ResultSet rS = new GridResultSet (set, cacheName);

} catch (ClassNotFoundException e) {
e.printStackTrace();
} catch (IOException e) {
e.printStackTrace();
}
return null;
}
.......
}


And before the ResultSet, lets see a half cooked SQL SELECT:

public class SELECT implements ICommand {
String token[];

// -- Select * From Dist-A where name = 'A';

public SELECT() {
}

public Object execute(Object obj, String command) {
Map map = SQLUtil.parseSelect(command);
NamedCache nCache = CacheFactory.getCache((String)map.get("tables"));
String clauses = (String)map.get("clauses");
// -- Lets demonstrate the Select * before going crazy
if (clauses == null) {
return nCache.entrySet(AlwaysFilter.INSTANCE);
}
return null;
}
}


Last but not least - The ResultSet:

public class GridResultSet implements ResultSet {

private Iterator iter;
private Set set;
private String cacheName;
private InvocableMap.Entry entry;

public GridResultSet(Set set, String cacheName) {
this.set = set;
this.cacheName = cacheName;
iter = set.iterator();
}

public boolean next() {
entry = (InvocableMap.Entry) iter.next();
return iter.hasNext();
}
......
}


So here you go - another weekend project for Coherence!

6 comments:

Robert Varga said...

Hi Ashish,

a small problem with the next() method.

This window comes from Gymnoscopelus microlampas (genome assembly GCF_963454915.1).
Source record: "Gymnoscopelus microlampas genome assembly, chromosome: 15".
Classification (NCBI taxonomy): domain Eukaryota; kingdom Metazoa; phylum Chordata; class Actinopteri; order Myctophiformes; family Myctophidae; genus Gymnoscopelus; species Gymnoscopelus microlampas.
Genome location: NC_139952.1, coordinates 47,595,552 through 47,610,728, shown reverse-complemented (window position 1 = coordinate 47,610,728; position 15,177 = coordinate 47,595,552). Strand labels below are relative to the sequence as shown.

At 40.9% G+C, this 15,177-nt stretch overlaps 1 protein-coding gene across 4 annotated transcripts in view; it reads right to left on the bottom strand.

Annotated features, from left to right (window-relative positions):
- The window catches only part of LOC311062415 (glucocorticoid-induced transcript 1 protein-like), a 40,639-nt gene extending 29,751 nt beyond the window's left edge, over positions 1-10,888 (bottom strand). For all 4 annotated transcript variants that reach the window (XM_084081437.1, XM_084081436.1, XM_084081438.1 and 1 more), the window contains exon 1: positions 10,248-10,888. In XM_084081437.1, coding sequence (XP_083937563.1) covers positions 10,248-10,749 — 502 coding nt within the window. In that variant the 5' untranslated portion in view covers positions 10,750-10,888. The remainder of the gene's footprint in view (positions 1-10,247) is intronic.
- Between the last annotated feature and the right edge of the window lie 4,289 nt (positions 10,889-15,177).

ResultSet.next() should return true if it was able to step to the next row of the result set, not that there is one AFTER stepping to the next row.

So ResultSet.next() should be:

public boolean next() {
if (iter.hasNext() ) {
entry = (InvocableMap.Entry) iter.next();
return true;
}
return false;
}

Btw, it seems that the command patterns stuff is in the wild, therefore I have to pester Brian to send the code to me, too...

Best regards,

Robert

ashish said...

Hi Robert,
I am going to create a new Incubator project and checkin the code to svn. Feel free to contribute. And thanks for fixing the next () method. I do have one implementation kinda ready for SELECT command but of course there will be more.

-Ashish

Robert Varga said...

Hi Ashish,

I don't yet know how to access the Incubator project for the JDBC driver but I guess there could be some integration possibilities between the POF serializer generator and the JDBC driver allowing the JDBC driver to leverage metadata generated by the generator to phrase select statements selecting attributes from the classes annotated with @PofSerialized.

Best regards,

Robert

Robert Varga said...

Hi Ashish,

I don't yet know how to access the Incubator project for the JDBC driver but I guess there could be some integration possibilities between the POF serializer generator and the JDBC driver allowing the JDBC driver to leverage metadata generated by the generator to phrase select statements selecting attributes from the classes annotated with @PofSerialized.

Best regards,

Robert

ashish said...

Do you have login on coherence.oracle.com? If you do you would see the project. The source is also available from svn. Also look at Denis Felcey's implementation. A little different but it uses a lexr for the metadata.

Robert Varga said...

Hi Ashish,

I do have an account to coherence.oracle.com migrated from a while ago (username robvarga) but still I don't see the JDBC driver project, nor do I see any references to it on the pages, and finally I don't know the SVN url either.

Probably it has to do something with that I am not an Oracle emloyee.

Best regards,

Robert